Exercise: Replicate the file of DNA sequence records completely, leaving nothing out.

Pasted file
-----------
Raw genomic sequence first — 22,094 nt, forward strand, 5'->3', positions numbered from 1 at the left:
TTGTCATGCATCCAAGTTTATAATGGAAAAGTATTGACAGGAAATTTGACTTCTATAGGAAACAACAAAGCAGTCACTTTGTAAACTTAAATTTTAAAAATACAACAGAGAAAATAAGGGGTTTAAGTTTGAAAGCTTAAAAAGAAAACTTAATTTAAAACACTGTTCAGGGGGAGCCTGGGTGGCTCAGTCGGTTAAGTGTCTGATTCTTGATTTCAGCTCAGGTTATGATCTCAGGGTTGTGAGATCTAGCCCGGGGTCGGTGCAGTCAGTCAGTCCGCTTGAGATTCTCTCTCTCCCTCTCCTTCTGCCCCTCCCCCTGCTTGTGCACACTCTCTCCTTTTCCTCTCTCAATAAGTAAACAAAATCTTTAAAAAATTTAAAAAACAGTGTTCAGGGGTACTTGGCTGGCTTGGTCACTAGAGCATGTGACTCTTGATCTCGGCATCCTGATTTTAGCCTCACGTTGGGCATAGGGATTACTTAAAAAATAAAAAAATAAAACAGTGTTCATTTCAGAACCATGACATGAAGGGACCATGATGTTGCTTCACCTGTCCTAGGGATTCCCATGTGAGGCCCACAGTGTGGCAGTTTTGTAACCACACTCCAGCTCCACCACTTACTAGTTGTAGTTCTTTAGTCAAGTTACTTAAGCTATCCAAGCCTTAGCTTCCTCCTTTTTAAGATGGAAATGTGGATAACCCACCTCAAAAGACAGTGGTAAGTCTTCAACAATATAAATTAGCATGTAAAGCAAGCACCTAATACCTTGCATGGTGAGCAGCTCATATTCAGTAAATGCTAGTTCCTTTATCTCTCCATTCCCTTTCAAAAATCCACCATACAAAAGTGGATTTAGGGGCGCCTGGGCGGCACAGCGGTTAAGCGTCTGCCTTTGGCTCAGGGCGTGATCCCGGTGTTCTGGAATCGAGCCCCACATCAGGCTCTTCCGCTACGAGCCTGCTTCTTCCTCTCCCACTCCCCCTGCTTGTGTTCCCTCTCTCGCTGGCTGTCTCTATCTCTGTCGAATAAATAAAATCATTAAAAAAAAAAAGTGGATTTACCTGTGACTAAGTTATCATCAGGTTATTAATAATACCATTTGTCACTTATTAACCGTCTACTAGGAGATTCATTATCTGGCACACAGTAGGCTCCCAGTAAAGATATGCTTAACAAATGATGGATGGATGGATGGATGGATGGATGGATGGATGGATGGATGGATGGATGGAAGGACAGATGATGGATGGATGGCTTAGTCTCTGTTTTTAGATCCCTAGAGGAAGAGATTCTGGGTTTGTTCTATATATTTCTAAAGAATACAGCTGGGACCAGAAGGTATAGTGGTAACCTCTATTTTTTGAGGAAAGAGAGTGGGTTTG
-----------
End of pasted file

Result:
Raw genomic sequence first — 22,094 nt, forward strand, 5'->3', positions numbered from 1 at the left:
TTGTCATGCATCCAAGTTTATAATGGAAAAGTATTGACAGGAAATTTGACTTCTATAGGAAACAACAAAGCAGTCACTTTGTAAACTTAAATTTTAAAAATACAACAGAGAAAATAAGGGGTTTAAGTTTGAAAGCTTAAAAAGAAAACTTAATTTAAAACACTGTTCAGGGGGAGCCTGGGTGGCTCAGTCGGTTAAGTGTCTGATTCTTGATTTCAGCTCAGGTTATGATCTCAGGGTTGTGAGATCTAGCCCGGGGTCGGTGCAGTCAGTCAGTCCGCTTGAGATTCTCTCTCTCCCTCTCCTTCTGCCCCTCCCCCTGCTTGTGCACACTCTCTCCTTTTCCTCTCTCAATAAGTAAACAAAATCTTTAAAAAATTTAAAAAACAGTGTTCAGGGGTACTTGGCTGGCTTGGTCACTAGAGCATGTGACTCTTGATCTCGGCATCCTGATTTTAGCCTCACGTTGGGCATAGGGATTACTTAAAAAATAAAAAAATAAAACAGTGTTCATTTCAGAACCATGACATGAAGGGACCATGATGTTGCTTCACCTGTCCTAGGGATTCCCATGTGAGGCCCACAGTGTGGCAGTTTTGTAACCACACTCCAGCTCCACCACTTACTAGTTGTAGTTCTTTAGTCAAGTTACTTAAGCTATCCAAGCCTTAGCTTCCTCCTTTTTAAGATGGAAATGTGGATAACCCACCTCAAAAGACAGTGGTAAGTCTTCAACAATATAAATTAGCATGTAAAGCAAGCACCTAATACCTTGCATGGTGAGCAGCTCATATTCAGTAAATGCTAGTTCCTTTATCTCTCCATTCCCTTTCAAAAATCCACCATACAAAAGTGGATTTAGGGGCGCCTGGGCGGCACAGCGGTTAAGCGTCTGCCTTTGGCTCAGGGCGTGATCCCGGTGTTCTGGAATCGAGCCCCACATCAGGCTCTTCCGCTACGAGCCTGCTTCTTCCTCTCCCACTCCCCCTGCTTGTGTTCCCTCTCTCGCTGGCTGTCTCTATCTCTGTCGAATAAATAAAATCATTAAAAAAAAAAAGTGGATTTACCTGTGACTAAGTTATCATCAGGTTATTAATAATACCATTTGTCACTTATTAACCGTCTACTAGGAGATTCATTATCTGGCACACAGTAGGCTCCCAGTAAAGATATGCTTAACAAATGATGGATGGATGGATGGATGGATGGATGGATGGATGGATGGATGGATGGATGGAAGGACAGATGATGGATGGATGGCTTAGTCTCTGTTTTTAGATCCCTAGAGGAAGAGATTCTGGGTTTGTTCTATATATTTCTAAAGAATACAGCTGGGACCAGAAGGTATAGTGGTAACCTCTATTTTTTGAGGAAAGAGAGTGGGTTTG